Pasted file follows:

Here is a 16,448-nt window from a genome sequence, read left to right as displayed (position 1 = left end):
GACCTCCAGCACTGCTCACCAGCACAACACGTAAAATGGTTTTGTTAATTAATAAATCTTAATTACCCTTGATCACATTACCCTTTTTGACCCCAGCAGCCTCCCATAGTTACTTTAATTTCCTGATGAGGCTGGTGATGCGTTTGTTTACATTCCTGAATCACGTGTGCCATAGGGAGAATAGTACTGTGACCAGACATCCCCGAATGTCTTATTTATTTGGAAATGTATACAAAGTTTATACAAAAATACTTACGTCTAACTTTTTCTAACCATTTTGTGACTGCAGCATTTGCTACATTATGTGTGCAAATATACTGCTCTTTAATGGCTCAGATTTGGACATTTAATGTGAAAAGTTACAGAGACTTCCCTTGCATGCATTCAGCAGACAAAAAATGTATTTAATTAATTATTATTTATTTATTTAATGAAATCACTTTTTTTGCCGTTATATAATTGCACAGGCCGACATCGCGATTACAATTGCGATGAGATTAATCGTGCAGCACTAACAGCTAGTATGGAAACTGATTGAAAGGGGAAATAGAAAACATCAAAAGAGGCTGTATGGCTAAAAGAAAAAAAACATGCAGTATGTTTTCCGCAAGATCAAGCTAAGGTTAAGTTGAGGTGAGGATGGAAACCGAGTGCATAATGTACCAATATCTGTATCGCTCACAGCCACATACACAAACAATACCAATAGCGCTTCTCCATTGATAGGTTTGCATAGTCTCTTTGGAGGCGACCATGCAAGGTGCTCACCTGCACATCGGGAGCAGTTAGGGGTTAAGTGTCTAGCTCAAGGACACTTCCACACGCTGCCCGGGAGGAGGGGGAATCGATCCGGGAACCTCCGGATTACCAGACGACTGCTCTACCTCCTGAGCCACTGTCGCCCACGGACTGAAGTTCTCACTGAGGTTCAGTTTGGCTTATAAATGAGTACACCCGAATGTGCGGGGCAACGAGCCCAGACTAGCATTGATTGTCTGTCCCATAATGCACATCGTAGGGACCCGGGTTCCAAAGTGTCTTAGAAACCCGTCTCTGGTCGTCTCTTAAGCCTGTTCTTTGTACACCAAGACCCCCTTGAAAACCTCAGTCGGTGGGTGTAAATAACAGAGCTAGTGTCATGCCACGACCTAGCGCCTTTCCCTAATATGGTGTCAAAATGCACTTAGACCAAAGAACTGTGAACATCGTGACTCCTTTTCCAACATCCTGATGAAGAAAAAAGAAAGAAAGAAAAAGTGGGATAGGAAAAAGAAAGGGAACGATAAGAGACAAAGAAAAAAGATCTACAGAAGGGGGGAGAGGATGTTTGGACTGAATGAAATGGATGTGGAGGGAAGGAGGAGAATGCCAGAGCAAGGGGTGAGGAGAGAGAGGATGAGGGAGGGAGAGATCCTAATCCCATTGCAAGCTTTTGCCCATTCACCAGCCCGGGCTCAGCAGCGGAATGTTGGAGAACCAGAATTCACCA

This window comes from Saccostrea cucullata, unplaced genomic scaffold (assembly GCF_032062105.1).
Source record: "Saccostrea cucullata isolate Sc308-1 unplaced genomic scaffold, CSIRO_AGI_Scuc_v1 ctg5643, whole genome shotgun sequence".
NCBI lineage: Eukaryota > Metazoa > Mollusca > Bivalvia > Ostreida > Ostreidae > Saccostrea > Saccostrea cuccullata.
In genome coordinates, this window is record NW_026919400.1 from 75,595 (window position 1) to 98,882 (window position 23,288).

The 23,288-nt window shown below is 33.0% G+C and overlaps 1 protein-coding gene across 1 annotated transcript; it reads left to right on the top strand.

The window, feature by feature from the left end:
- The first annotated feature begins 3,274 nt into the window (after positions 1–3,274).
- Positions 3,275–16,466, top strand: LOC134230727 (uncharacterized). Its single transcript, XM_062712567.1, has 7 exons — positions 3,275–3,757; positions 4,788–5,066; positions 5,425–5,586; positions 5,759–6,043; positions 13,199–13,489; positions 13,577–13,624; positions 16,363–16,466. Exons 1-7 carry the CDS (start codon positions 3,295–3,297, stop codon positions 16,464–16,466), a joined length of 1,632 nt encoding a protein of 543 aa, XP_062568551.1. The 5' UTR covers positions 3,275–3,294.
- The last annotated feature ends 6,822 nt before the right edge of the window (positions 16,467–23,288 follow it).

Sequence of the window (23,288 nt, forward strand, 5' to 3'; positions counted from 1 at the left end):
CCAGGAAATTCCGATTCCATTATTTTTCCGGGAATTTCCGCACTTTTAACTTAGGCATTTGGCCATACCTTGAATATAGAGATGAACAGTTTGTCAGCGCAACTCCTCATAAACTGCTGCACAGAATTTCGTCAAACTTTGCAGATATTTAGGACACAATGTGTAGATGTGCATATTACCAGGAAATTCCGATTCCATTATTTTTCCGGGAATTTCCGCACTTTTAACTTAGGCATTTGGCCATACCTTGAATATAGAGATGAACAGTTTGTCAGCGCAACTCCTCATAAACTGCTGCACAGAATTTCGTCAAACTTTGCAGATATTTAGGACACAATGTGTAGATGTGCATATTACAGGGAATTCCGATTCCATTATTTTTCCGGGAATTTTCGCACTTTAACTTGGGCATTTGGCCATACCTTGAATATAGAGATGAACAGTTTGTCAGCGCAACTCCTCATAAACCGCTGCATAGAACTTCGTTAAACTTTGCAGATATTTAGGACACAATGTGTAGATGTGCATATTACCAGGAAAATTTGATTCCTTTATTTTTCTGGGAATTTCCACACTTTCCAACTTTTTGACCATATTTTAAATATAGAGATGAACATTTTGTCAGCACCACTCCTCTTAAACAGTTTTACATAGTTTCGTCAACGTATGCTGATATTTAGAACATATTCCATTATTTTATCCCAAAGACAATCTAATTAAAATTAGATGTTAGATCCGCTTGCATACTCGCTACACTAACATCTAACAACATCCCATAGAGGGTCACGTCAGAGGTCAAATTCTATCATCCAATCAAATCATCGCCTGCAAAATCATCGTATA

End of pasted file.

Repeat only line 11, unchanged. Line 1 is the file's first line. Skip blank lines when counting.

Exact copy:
- The last annotated feature ends 6,822 nt before the right edge of the window (positions 16,467–23,288 follow it).